By H. Neal Bertram
This e-book is designed to offer the coed a primary, in-depth figuring out of all of the crucial good points of the magnetic recording strategy for either excessive density disk and tape recording. The e-book presents a radical grounding in 4 uncomplicated parts of magnetic recording: constitution and fields of heads and media, the replay technique, the recording procedure, and medium noise research. in addition to the basic matters, key structures questions of nonlinearities, overwrite, facet tune phenomena, errors price estimates in addition to comparisons of MR and inductive heads might be mentioned. the coed can be in a position to use the knowledge offered to layout and learn key experiments for head and medium evaluate in addition to for total approach functionality judgements. A parallel remedy of time and frequency reaction will allow the scholar to guage sign processing schemes. The booklet is meant both for senior-year undergraduates or first-year graduates. It assumes that the reader has had uncomplicated introductory electric engineering or physics classes equivalent to electrical energy and magnetism and utilized arithmetic.
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Extra resources for Theory of Magnetic Recording
In magnetic recording two types of motion are of interest: the motion of electrons along wires and the orbital and spin atomic motion of electrons in solids. Current is characterized by a current density J or current / for thin wires. The atomic motion may be characterized by a magnetic moment for each electron, or in less detail (for oxides with localized spins) by a net vector moment per atom. For atomic moments the magnetic moment characterizes the circulating or rotating charge motion and is, in essence, a charge angular momentum.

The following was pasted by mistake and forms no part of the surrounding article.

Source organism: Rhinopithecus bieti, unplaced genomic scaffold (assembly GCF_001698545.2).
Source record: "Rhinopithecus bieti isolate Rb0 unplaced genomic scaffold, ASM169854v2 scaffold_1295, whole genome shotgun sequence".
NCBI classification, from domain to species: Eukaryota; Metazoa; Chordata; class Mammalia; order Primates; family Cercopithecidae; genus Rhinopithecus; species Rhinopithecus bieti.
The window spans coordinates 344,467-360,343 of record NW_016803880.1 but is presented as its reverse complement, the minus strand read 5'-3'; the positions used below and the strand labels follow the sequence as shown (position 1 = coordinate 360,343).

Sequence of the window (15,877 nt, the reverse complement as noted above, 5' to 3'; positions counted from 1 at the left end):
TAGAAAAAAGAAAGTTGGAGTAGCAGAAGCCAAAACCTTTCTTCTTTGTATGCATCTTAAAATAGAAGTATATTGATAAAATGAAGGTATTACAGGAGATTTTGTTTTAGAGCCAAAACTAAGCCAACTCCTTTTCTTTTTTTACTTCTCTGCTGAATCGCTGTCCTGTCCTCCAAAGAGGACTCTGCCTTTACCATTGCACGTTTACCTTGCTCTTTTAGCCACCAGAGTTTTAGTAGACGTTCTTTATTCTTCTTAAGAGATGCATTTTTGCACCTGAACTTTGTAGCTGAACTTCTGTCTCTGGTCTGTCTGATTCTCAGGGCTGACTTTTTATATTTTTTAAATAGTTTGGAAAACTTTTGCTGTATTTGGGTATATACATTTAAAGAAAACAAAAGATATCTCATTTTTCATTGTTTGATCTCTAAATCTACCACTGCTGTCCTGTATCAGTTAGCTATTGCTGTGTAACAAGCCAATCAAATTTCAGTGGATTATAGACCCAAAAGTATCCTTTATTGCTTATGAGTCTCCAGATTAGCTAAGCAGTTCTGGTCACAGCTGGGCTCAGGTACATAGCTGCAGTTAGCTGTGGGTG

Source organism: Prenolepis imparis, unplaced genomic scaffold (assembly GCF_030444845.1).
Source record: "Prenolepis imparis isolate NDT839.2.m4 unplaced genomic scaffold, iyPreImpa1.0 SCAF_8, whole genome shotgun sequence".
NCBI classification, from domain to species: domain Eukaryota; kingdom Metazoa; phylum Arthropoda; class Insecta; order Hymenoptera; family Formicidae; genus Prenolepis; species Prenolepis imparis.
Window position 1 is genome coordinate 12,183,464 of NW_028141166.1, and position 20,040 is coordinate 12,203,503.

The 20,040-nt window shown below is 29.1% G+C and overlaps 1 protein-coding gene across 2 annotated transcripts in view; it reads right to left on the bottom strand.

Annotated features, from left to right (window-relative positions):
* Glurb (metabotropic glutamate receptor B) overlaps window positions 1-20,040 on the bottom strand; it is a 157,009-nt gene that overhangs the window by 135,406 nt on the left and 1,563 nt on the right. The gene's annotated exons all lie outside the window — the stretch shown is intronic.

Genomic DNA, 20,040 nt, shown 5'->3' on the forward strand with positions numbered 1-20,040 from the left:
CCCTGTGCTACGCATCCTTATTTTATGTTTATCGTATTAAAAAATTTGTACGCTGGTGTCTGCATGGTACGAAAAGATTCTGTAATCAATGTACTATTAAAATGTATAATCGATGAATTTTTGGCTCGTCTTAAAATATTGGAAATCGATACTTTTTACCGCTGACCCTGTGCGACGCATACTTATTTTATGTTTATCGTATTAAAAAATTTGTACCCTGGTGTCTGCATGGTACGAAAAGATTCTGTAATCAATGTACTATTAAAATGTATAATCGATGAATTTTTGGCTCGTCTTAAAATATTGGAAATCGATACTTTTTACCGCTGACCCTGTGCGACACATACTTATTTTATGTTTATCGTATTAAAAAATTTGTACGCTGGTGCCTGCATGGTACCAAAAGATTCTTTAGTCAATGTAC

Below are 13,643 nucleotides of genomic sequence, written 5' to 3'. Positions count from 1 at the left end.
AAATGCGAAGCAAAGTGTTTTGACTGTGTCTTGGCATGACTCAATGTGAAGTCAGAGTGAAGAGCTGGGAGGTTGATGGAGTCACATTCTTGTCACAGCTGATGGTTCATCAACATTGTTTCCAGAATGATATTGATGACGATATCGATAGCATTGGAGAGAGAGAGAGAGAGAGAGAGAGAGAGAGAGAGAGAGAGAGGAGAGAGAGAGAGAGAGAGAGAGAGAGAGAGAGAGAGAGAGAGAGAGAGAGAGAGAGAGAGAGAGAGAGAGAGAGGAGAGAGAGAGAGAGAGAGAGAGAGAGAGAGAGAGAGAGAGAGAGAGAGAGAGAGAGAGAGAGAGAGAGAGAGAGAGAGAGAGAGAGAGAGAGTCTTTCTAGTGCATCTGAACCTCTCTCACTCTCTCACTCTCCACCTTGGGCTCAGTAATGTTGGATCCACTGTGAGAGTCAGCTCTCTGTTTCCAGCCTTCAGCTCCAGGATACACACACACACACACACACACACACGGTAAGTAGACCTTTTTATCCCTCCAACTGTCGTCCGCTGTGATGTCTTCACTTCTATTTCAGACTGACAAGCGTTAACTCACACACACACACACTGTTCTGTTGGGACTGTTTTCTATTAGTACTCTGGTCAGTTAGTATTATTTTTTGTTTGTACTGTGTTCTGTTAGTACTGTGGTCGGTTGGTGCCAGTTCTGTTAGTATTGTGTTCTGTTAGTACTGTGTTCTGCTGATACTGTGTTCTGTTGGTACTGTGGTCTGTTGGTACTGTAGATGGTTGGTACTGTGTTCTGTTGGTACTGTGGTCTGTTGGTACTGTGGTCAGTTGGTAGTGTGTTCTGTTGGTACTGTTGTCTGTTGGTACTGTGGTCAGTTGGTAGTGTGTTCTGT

The complete field involves a vector integration over spatially changing charge distributions and vector orientations to observation point. An alternative view of the incremental field is that the field magnitude is given by the local charge density (nf • M(r) or - V • M(r)d(r — r')) times the incremental solid angle seen from the observation point d V / | r — r'\2). In the case of plane surfaces with a constant surface pole density, as in the example in Fig. 21) where ft is the solid angle (Fig.
6. s = ±a/y/2 denotes the sample boundaries. 18). As a corner is approached from inside, the field becomes positive and eventually infinite at the precise corner. Outside the square the field decreases continuously from infinity as distance from the corner is increased. This example gives insight into pole tip saturation of a recording head. Real materials do not remain uniformly magnetized in the presence of such a non-uniform field. In general, the magnetization will reorient toward the field direction (or demagnetize) in a complicated manner depending on the magnetic interactions and sample geometry.
Theory of Magnetic Recording by H. Neal Bertram